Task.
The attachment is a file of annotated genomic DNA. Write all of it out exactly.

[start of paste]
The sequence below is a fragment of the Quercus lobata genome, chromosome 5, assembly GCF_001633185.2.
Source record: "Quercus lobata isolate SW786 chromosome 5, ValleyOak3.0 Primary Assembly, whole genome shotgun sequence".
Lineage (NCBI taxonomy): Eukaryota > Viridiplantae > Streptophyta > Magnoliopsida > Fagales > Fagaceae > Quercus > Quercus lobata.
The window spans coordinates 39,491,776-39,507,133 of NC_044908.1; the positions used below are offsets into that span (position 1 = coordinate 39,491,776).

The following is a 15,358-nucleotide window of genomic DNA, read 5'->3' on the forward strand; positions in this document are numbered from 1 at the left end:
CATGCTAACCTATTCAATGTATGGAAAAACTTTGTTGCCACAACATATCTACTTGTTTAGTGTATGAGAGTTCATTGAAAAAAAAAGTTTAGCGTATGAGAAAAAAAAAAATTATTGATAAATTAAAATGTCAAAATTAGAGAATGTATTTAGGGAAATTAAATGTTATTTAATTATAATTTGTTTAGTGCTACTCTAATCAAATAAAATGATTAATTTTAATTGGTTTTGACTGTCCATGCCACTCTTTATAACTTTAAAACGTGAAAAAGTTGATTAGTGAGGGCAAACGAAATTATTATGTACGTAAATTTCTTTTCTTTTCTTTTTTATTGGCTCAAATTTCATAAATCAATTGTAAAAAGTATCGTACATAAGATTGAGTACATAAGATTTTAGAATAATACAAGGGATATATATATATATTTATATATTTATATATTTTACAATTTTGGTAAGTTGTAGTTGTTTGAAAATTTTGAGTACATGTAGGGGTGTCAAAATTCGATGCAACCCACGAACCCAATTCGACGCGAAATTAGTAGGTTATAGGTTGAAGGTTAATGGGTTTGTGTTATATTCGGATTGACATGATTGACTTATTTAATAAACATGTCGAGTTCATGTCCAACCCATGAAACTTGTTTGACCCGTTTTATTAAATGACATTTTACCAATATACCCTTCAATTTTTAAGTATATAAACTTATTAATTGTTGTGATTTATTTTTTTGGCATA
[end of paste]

The sequence below is a fragment of the Quercus lobata genome, chromosome 5, assembly GCF_001633185.2.
Source record: "Quercus lobata isolate SW786 chromosome 5, ValleyOak3.0 Primary Assembly, whole genome shotgun sequence".
Lineage (NCBI taxonomy): Eukaryota > Viridiplantae > Streptophyta > Magnoliopsida > Fagales > Fagaceae > Quercus > Quercus lobata.
The window spans coordinates 39,491,776-39,507,133 of NC_044908.1; the positions used below are offsets into that span (position 1 = coordinate 39,491,776).

The following is a 15,358-nucleotide window of genomic DNA, read 5'->3' on the forward strand; positions in this document are numbered from 1 at the left end:
CATGCTAACCTATTCAATGTATGGAAAAACTTTGTTGCCACAACATATCTACTTGTTTAGTGTATGAGAGTTCATTGAAAAAAAAAGTTTAGCGTATGAGAAAAAAAAAAATTATTGATAAATTAAAATGTCAAAATTAGAGAATGTATTTAGGGAAATTAAATGTTATTTAATTATAATTTGTTTAGTGCTACTCTAATCAAATAAAATGATTAATTTTAATTGGTTTTGACTGTCCATGCCACTCTTTATAACTTTAAAACGTGAAAAAGTTGATTAGTGAGGGCAAACGAAATTATTATGTACGTAAATTTCTTTTCTTTTCTTTTTTATTGGCTCAAATTTCATAAATCAATTGTAAAAAGTATCGTACATAAGATTGAGTACATAAGATTTTAGAATAATACAAGGGATATATATATATATTTATATATTTATATATTTTACAATTTTGGTAAGTTGTAGTTGTTTGAAAATTTTGAGTACATGTAGGGGTGTCAAAATTCGATGCAACCCACGAACCCAATTCGACGCGAAATTAGTAGGTTATAGGTTGAAGGTTAATGGGTTTGTGTTATATTCGGATTGACATGATTGACTTATTTAATAAACATGTCGAGTTCATGTCCAACCCATGAAACTTGTTTGACCCGTTTTATTAAATGACATTTTACCAATATACCCTTCAATTTTTAAGTATATAAACTTATTAATTGTTGTGATTTATTTTTTTGGCATA